I wish that more companies would implement web interfaces first for their IoT devices and have native apps as secondary interfaces. I’m not saying that all apps should be web apps; in fact, I believe that native apps provide a better user experience. I am saying that web apps should always be a backup option in case the native app isn’t available or doesn’t work.

When is zip not zip?

Like most experienced iOS developers, I use an automated build system. A colleague of mine and I have spent portions of the last 2 years building up our system so what we do looks like magic to others! As part of this system, we’ve written tools and put together scripts to package our application as an .ipa (iPhone application). An .ipa file is simply a zip file with the extension changed.

Well, it isn’t that simple. It appears that how the zip is created is just as important as the structure of the package. There are various flavors of zip, libraries that do zip, and other tools that zip. In one of our tools, we were using a zip library. It appears that Apple made a change in iOS 9.0.2 or 9.1 that caused applications created by our tool to not install on devices. However, the problem was only present if the app was installed over the air or through iTunes; installed through Xcode’s Devices window succeeded. After an arduous day of debugging trying to determine the failure point (provisioning is usually to blame for failures and they can be super frustrating), I switched our tool to use the command line zip (/usr/bin/zip) and amazingly the problem went away.

It would appear that iTunes, iOS itself, and Xcode use slightly different methods for unzipping and installing applications. Since Apple’s xcrun command for packaging (PackageApplication) uses /usr/bin/zip, I think it is a safe bet. It is invoked using something like:

/usr/bin/xcrun -sdk iphoneos PackageApplication -v MyApp.app -o MyApp.ipa" --sign "iPhone Distribution: Scott Gruby"

On a side note, it also appears that there is an error in the PackageApplication script found at:


that has:


In Mac OS X 10.10 and higher, this line is no longer valid, so if you use this command, you need to modify the script.

The best, underutilized and poorly implemented accessibility feature

[Update – October 21, 2015: It looks like the issues with News have been fixed with the iOS 9.1 update. Yeah!]

iOS 7 brought a feature called dynamic type which moves away from developers specifying exact point sizes for text and instead uses a number of descriptions for fonts.

From UIFontDescriptor.h:

    // Font text styles, semantic descriptions of the intended use for a font returned by +[UIFont preferredFontForTextStyle:]
    UIKIT_EXTERN NSString *const UIFontTextStyleTitle1 NS_AVAILABLE_IOS(9_0);
    UIKIT_EXTERN NSString *const UIFontTextStyleTitle2 NS_AVAILABLE_IOS(9_0);
    UIKIT_EXTERN NSString *const UIFontTextStyleTitle3 NS_AVAILABLE_IOS(9_0);
    UIKIT_EXTERN NSString *const UIFontTextStyleHeadline NS_AVAILABLE_IOS(7_0);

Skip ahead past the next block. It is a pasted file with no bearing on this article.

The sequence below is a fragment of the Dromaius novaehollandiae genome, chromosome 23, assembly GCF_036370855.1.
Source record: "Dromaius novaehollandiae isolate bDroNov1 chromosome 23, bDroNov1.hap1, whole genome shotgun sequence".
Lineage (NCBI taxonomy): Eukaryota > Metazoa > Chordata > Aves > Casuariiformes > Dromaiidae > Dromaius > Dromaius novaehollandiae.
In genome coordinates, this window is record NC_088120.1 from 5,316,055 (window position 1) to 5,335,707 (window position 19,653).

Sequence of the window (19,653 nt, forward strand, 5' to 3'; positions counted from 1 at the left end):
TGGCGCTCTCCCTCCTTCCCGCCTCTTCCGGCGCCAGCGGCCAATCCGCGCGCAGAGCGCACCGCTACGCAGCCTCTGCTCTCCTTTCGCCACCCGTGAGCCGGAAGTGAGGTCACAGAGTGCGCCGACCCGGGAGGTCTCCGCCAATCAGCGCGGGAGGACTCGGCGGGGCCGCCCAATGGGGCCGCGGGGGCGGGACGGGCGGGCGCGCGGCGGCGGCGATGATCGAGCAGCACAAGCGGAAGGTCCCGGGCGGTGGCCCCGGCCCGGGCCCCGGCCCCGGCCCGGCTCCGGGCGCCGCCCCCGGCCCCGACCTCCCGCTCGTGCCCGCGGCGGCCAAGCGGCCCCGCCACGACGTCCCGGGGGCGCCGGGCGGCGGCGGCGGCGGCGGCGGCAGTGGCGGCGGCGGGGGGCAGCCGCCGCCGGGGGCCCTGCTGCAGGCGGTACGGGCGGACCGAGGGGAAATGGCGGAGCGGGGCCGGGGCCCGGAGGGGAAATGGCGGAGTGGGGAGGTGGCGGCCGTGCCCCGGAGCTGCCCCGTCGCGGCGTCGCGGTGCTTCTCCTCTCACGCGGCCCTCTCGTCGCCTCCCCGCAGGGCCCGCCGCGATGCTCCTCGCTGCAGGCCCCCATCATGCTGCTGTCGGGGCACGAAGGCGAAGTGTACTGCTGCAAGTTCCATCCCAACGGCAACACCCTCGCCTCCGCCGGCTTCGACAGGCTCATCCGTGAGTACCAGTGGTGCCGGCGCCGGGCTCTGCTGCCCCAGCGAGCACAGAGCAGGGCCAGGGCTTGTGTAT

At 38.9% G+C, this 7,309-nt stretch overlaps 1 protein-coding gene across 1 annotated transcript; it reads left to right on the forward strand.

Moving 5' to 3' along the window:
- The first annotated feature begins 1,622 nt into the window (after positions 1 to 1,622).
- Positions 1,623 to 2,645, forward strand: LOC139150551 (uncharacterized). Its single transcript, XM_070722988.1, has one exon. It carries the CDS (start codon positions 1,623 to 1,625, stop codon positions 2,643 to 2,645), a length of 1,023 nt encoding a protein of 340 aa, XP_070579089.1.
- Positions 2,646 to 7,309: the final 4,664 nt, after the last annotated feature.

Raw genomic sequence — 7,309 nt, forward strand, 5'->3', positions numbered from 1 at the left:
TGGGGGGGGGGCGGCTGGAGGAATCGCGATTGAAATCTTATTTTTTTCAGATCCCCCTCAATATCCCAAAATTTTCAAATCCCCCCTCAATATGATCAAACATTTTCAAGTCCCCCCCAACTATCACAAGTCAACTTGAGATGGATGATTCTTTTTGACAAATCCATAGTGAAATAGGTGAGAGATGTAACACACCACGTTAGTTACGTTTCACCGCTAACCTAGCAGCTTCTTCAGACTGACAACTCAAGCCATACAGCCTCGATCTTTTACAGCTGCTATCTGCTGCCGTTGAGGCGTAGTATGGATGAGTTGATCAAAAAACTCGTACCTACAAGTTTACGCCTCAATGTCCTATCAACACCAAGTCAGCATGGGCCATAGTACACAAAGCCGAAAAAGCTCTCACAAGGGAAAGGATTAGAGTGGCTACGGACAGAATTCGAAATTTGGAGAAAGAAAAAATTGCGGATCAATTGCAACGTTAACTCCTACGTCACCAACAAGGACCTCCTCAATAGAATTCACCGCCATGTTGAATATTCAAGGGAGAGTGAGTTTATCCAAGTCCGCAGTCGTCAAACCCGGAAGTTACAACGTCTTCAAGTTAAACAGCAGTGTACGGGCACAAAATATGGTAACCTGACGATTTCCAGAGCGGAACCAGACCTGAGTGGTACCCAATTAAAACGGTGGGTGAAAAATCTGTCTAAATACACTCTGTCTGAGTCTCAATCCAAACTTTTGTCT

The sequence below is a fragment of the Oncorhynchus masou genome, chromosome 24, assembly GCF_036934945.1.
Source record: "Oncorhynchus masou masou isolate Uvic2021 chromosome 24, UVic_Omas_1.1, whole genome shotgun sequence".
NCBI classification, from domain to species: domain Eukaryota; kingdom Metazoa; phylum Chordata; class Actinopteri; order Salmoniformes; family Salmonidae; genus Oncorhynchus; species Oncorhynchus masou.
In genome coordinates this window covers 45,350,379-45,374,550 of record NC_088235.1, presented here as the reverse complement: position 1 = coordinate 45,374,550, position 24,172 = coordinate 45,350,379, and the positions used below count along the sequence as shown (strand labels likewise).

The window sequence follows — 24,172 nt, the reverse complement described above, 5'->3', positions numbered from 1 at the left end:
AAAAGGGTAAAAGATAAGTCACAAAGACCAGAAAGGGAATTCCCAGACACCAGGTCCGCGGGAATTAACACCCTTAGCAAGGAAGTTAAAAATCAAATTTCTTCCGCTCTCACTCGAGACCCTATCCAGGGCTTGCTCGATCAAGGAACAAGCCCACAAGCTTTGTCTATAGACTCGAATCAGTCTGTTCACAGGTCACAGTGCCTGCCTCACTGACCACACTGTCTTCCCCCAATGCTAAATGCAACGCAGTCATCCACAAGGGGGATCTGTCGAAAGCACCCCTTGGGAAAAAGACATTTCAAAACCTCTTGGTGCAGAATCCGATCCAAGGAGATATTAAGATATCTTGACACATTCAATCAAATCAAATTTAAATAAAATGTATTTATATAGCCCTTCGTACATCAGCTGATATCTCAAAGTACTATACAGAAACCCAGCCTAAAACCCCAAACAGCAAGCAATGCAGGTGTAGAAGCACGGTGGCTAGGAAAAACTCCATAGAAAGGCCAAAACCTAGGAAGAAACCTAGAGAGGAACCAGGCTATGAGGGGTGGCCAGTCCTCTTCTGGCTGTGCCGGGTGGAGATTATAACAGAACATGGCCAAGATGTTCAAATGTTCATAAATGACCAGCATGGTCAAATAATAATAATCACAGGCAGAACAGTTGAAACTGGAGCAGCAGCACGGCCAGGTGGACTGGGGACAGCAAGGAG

UIKIT_EXTERN NSString *const UIFontTextStyleSubheadline NS_AVAILABLE_IOS(7_0);
    UIKIT_EXTERN NSString *const UIFontTextStyleBody NS_AVAILABLE_IOS(7_0);
    UIKIT_EXTERN NSString *const UIFontTextStyleCallout NS_AVAILABLE_IOS(9_0);
    UIKIT_EXTERN NSString *const UIFontTextStyleFootnote NS_AVAILABLE_IOS(7_0);
    UIKIT_EXTERN NSString *const UIFontTextStyleCaption1 NS_AVAILABLE_IOS(7_0);
    UIKIT_EXTERN NSString *const UIFontTextStyleCaption2 NS_AVAILABLE_IOS(7_0);

When developers use these instead of say Helvetica Neue 12, a user can change the font size in Settings->Display & Brightness->Text Size.

Text Size

This is generally thought of as an accessibility feature as it helps people who have trouble seeing. However, for people like me who can see well with glasses, larger type is just more comfortable to read. Implementing this is quite easy, but requires a few extra steps like listening for changes to the fonts and making sure that table rows resize to accommodate the text. These steps aren’t rocket science and don’t take much effort, but many developers are constrained by what their designers give them and many designers are still used to specifying exact fonts as well as spacing. This needs to change as it is hurting those that want to increase the font size and also makes it harder to adapt to different screen sizes.

I’ve implemented dynamic type in a few of the apps I’ve done and it worked out well; the extra effort was worth it in my opinion. Some developers just don’t care and other developers including Apple make an attempt, but fall short.

Here are images from the Apple News app. The first image is the standard text size; the second is the largest text size (largest before going into Accessibility and moving it to super large).

News - Standard Size News - Large Text

(I never knew there were images with the posts because they aren’t seen with the large text.) You can see that the text resizes along with the cells, but the title collides with the first part of the article. That’s pretty sloppy.

The next example is in Calendar. This one is worse than the first because the row is a fixed height and it looks like each row of text is also a fixed height so that when a larger font is used, it looks awful.

Calendar - Regular Font Size Calendar - Large Font Size

For a company that pays so much attention to accessibility, these examples show that individual teams making the apps aren’t doing enough to look at their apps. Maybe all the engineers have great eyes and can see the text, but this does need to get fixed. (Filed as Apple Radar 23196322.)